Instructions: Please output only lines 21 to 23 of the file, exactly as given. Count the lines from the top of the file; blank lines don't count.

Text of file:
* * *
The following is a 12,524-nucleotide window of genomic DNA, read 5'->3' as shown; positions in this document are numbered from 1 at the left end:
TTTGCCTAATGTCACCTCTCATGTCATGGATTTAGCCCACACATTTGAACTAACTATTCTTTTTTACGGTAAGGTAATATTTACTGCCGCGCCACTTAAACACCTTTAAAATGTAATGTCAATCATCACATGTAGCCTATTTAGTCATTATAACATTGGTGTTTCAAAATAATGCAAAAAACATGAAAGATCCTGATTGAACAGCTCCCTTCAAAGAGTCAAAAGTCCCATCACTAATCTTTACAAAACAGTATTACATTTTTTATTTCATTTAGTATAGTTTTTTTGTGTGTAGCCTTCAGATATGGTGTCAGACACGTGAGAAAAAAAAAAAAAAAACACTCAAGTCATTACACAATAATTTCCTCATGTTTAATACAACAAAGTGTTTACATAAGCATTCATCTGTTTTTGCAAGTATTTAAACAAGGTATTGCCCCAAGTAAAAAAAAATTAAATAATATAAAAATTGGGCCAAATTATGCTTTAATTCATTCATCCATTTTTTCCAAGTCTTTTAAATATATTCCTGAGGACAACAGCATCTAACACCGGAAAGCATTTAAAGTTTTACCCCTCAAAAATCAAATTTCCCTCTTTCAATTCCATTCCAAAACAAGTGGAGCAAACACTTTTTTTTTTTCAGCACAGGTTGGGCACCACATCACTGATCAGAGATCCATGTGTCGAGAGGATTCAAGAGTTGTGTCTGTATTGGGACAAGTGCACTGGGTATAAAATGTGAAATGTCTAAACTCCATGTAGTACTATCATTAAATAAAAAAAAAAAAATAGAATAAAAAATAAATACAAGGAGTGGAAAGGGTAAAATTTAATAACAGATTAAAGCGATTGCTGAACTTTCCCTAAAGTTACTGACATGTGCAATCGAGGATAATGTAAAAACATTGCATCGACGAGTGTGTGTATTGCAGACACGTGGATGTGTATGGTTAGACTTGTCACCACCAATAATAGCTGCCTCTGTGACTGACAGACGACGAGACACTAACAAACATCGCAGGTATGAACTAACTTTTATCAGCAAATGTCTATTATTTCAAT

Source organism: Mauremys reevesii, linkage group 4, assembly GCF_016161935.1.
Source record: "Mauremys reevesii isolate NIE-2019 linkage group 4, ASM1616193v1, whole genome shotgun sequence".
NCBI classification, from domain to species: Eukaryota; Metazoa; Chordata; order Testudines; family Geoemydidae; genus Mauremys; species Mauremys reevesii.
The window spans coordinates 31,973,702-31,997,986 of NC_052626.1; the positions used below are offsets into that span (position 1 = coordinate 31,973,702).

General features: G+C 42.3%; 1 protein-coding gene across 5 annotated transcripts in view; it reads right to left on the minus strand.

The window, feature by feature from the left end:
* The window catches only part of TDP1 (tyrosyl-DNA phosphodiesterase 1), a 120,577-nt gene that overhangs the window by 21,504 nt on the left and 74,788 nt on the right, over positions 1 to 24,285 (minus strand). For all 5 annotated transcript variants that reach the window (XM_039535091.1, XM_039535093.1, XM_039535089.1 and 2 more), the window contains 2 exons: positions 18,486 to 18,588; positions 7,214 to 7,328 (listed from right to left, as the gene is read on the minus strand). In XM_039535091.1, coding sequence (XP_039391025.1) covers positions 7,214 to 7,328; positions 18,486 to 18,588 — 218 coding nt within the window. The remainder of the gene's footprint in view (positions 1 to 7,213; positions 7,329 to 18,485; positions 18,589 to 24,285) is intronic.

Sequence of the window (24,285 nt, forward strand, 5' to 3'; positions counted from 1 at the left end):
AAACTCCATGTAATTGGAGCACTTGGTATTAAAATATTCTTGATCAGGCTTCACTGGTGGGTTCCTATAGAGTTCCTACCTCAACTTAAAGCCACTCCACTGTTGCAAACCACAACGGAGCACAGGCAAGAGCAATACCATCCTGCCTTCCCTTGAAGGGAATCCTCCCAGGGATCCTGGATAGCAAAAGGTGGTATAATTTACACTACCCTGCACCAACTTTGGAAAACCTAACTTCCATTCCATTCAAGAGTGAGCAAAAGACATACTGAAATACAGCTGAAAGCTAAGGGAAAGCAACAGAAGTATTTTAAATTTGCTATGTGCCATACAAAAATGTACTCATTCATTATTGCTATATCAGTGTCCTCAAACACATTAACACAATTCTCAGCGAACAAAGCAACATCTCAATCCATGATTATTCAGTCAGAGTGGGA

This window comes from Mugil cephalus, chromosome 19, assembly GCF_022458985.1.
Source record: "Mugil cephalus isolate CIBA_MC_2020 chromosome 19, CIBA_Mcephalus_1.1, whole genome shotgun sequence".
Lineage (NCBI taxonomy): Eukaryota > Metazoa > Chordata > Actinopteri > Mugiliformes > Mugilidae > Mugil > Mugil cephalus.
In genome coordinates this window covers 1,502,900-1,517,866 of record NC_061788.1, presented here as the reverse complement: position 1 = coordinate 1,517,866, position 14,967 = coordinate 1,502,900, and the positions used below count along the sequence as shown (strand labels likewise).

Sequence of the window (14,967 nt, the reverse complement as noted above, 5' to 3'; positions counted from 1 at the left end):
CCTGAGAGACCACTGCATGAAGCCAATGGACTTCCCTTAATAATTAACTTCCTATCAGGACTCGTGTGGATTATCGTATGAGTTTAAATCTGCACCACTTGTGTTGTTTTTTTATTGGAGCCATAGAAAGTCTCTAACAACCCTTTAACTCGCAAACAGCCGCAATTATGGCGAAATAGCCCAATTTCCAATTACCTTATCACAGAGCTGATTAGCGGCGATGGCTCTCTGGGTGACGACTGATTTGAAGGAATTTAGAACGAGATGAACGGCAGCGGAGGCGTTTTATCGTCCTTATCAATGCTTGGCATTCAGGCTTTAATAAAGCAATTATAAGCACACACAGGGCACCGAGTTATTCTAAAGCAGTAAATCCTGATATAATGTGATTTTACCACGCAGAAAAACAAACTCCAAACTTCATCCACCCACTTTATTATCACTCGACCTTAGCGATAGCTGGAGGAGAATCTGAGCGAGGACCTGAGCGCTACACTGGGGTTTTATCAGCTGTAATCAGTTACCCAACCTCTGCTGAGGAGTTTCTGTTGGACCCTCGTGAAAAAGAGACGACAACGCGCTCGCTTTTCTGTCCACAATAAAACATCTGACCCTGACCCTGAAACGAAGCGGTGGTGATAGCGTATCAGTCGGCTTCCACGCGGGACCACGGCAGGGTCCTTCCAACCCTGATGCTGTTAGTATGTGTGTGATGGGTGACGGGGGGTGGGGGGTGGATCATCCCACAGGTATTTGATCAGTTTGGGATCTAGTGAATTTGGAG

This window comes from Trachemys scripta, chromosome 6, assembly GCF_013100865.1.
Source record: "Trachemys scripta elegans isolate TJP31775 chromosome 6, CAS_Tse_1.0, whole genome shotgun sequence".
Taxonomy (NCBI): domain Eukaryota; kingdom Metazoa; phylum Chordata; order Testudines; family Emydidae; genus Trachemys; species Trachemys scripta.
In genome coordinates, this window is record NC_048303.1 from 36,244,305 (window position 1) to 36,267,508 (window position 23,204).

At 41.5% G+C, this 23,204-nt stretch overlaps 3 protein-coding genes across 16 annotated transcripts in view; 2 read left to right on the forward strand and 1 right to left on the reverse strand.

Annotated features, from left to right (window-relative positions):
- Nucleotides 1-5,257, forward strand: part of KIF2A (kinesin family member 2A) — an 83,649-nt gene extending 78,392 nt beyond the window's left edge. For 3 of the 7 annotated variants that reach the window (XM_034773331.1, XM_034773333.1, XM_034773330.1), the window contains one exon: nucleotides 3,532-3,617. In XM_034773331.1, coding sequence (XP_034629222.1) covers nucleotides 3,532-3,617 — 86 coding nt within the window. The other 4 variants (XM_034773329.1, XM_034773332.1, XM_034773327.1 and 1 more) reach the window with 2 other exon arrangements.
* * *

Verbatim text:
In genome coordinates, this window is record NC_048303.1 from 36,244,305 (window position 1) to 36,267,508 (window position 23,204).

At 41.5% G+C, this 23,204-nt stretch overlaps 3 protein-coding genes across 16 annotated transcripts in view; 2 read left to right on the forward strand and 1 right to left on the reverse strand.

Annotated features, from left to right (window-relative positions):